(Bloomberg) -- Alecta has lost its chairman just weeks after retracting the nomination for another, pushing Sweden’s largest pension fund deeper into a crisis.

Carina Akerstrom — one of the country’s best known financial executives — resigned from the post on Sunday, a little over a week after getting appointed on February 22. The former chief executive officer of Svenska Handelsbanken AB was tapped for the position after Alecta’s supervisory board, led by Kenneth Bengtsson, retracted the nomination of former Danish Central Bank Governor Lars Rohde in late January. 

The sudden departure of Akerstrom compounds a leadership crisis at the pension fund, which manages 1.2 trillion kronor ($116 billion) of retirement savings for a quarter of Sweden’s population. Alecta has replaced a string of top executives and directors including the CEO and the previous chairman since it lost $2 billion on an investment in several US regional banks. 

The turmoil deepened later in the year when Alecta’s investment in commercial landlord Heimstaden Bostad AB plunged in value too, pushing the pension fund’s total writedowns on those investments to 32.7 billion Swedish kronor. Executives that have left over the span of the year also include the head of equities, the chief investment officer, the general counsel and the head of real assets.

 

The chairman’s resignation follows a report by newspaper Dagens Industri highlighting a potential conflict of interest with Heimstaden Bostad. Akerstrom’s previous employer, Handelsbanken, is Heimstaden Bostad’s creditor, the report said, possibly putting one of her key responsibilities at Alecta — to scrutinize its $4.8 billion investment in the landlord — at odds with her contractual demands with the Swedish bank.

Akerstrom stepped down as Handelsbanken’s CEO at the start of the year, but her contract runs until October 2024 and requires “full loyalty” with the company until then, Dagens Industri said in the report. She has signed life-long non-disclosure agreements for all Handelsbanken-related business, the newspaper said.

“It is regrettable that Carina Akerstrom has made a changed assessment of her opportunities to complete the assignment as chairman of the board in Alecta and has chosen to resign,” Bengtsson said in the release on Sunday. “No new information has come to light that we didn’t already know. During the process, we have of course asked extensive questions to Carina Akerstrom about this. Our view is that there was no conflict of interest that could not be handled in the usual way.”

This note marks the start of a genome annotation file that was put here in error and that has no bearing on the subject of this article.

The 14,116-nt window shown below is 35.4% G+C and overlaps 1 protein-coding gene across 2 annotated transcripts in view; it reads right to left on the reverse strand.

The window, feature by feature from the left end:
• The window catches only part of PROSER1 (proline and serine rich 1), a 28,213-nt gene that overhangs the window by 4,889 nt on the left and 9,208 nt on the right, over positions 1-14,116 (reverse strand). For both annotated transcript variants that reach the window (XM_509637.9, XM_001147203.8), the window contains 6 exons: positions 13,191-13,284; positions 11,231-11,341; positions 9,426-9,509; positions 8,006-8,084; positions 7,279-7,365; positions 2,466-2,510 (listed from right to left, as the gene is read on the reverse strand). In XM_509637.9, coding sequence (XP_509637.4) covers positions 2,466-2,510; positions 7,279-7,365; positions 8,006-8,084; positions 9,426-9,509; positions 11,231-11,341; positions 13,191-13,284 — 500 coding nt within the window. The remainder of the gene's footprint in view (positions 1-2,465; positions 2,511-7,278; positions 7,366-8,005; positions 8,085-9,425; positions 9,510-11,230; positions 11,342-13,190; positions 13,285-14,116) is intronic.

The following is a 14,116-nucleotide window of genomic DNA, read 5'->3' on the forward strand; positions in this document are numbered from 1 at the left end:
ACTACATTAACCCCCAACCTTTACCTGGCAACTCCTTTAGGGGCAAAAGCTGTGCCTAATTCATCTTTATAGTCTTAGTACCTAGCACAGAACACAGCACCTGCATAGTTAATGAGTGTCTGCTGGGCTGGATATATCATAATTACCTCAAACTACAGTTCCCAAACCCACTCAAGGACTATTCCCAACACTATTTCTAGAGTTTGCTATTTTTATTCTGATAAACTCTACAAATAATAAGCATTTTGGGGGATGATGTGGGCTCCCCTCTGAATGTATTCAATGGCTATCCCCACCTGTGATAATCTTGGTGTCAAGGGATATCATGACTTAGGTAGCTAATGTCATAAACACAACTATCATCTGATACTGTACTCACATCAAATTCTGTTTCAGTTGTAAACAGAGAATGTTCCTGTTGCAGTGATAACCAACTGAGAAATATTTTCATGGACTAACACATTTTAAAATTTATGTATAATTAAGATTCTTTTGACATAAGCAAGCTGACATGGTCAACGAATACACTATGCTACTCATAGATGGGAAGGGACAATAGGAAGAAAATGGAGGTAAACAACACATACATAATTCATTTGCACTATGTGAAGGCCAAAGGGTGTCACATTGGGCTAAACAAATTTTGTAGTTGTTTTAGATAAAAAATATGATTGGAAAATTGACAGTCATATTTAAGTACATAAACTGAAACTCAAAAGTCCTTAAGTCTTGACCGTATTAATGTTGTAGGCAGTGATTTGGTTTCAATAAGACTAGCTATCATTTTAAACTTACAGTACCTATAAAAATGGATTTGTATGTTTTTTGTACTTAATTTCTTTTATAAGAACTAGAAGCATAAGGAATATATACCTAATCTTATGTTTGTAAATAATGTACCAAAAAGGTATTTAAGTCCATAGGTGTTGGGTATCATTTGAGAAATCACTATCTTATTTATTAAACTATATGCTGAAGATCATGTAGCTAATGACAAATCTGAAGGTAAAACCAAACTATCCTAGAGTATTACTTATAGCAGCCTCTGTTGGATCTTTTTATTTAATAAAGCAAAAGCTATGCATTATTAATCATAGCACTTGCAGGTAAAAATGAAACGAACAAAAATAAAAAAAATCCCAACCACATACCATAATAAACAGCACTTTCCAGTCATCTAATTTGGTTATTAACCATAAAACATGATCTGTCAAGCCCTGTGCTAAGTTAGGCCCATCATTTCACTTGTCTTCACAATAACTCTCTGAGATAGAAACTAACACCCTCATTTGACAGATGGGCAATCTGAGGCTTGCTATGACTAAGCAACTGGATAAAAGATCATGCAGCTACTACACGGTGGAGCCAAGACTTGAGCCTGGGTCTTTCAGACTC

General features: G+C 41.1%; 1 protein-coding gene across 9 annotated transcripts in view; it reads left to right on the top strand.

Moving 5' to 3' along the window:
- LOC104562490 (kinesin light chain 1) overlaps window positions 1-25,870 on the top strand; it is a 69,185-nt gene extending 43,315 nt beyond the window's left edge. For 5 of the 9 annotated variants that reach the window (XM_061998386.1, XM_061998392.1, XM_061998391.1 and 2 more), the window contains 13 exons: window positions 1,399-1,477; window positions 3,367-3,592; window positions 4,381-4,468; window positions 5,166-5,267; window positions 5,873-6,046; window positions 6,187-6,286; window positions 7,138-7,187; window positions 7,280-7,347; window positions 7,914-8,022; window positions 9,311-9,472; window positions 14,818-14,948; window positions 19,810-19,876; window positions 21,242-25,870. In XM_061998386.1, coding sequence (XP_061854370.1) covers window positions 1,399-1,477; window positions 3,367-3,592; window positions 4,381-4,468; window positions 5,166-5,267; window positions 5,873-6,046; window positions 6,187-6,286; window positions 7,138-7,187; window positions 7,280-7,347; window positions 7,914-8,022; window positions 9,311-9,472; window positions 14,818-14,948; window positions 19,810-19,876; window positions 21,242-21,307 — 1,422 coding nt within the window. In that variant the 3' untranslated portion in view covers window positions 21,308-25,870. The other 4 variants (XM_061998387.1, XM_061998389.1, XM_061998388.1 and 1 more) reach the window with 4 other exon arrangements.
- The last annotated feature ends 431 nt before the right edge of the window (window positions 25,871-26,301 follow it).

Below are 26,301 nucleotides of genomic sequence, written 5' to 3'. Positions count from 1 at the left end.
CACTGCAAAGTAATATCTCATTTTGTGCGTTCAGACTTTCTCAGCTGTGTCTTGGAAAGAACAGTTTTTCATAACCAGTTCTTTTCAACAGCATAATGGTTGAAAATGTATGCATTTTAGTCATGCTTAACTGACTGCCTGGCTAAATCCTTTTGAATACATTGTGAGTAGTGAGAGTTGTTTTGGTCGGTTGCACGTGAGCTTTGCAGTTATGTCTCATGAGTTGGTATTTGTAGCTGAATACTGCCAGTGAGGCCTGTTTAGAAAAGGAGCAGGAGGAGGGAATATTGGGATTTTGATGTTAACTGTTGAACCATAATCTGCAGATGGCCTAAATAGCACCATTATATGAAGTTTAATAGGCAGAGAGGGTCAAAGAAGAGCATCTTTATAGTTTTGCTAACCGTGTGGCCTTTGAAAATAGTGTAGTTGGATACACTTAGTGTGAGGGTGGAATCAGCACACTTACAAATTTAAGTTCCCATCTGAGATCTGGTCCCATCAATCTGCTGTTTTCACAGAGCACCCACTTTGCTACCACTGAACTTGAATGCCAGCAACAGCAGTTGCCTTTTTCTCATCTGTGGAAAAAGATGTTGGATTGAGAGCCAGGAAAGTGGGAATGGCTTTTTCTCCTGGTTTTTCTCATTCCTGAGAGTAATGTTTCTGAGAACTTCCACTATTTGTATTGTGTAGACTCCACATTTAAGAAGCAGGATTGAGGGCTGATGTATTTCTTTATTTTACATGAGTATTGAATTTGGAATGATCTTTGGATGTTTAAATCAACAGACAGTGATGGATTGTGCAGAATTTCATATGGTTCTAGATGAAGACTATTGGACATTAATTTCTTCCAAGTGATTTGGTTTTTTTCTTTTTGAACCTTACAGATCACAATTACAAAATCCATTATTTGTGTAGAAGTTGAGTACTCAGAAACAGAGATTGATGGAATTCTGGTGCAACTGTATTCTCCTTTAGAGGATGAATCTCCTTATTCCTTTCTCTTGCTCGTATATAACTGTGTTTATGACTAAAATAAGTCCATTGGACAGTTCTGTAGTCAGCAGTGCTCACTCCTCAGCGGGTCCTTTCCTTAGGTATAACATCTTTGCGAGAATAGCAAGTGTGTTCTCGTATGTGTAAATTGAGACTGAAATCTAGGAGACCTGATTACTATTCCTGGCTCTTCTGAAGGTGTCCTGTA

Akerstrom couldn’t immediately be reached for comment.

Vice Chairman Jan-Olof Jacke will replace Akerstrom, Alecta said in the statement. Jacke had steered the fund since October in an interim capacity after Ingrid Bonde stepped down as chairman.

There’s no need to convene a shareholder meeting to sign off on his appointment, an Alecta spokesperson said. 

Alecta took a 19% writedown in the value of its Heimstaden Bostad stake in the fourth quarter, shaving 8.7 billion kronor off the holding.

Heimstaden Bostad is currently striving to offload properties amid credit-rating downgrades and a steep jump in borrowing costs. As chairman, Akerstrom would also have led the renegotiations surrounding the disadvantageous shareholder agreement with the company’s co-owner, Norwegian billionaire Ivar Tollefsen. 

Read More: Sweden’s Property Crisis Threatens Its Biggest Pension Fund

Europe’s property sector is in turmoil after years of zero rates ended with central banks jacking up rates at a fast pace, causing real estate valuations to fall and squeezing landlords who need to refinance large debt piles. In Sweden, the financial regulator has warned the full effect of rate increases is yet to be seen.

The Heimstaden Bostad debacle is the second high-profile crisis for the retirement fund, after it lost $2 billion on risky investments in US niche banks, including Silicon Valley Bank a year ago. The fiasco led to the departures of a number of top executives and even prompted an investigation by the country’s financial authorities.

Alecta’s stake in Heimstaden Bostad is also under investigation by Sweden’s financial watchdog, as well as the prosecutor. The losses, while attention-grabbing, do not threaten Alecta’s stability or solvency, the fund has said previously.

Read More: Alecta Chair Says Fund Exiting “Crisis of Confidence” 

 

(Updates with context throughout)

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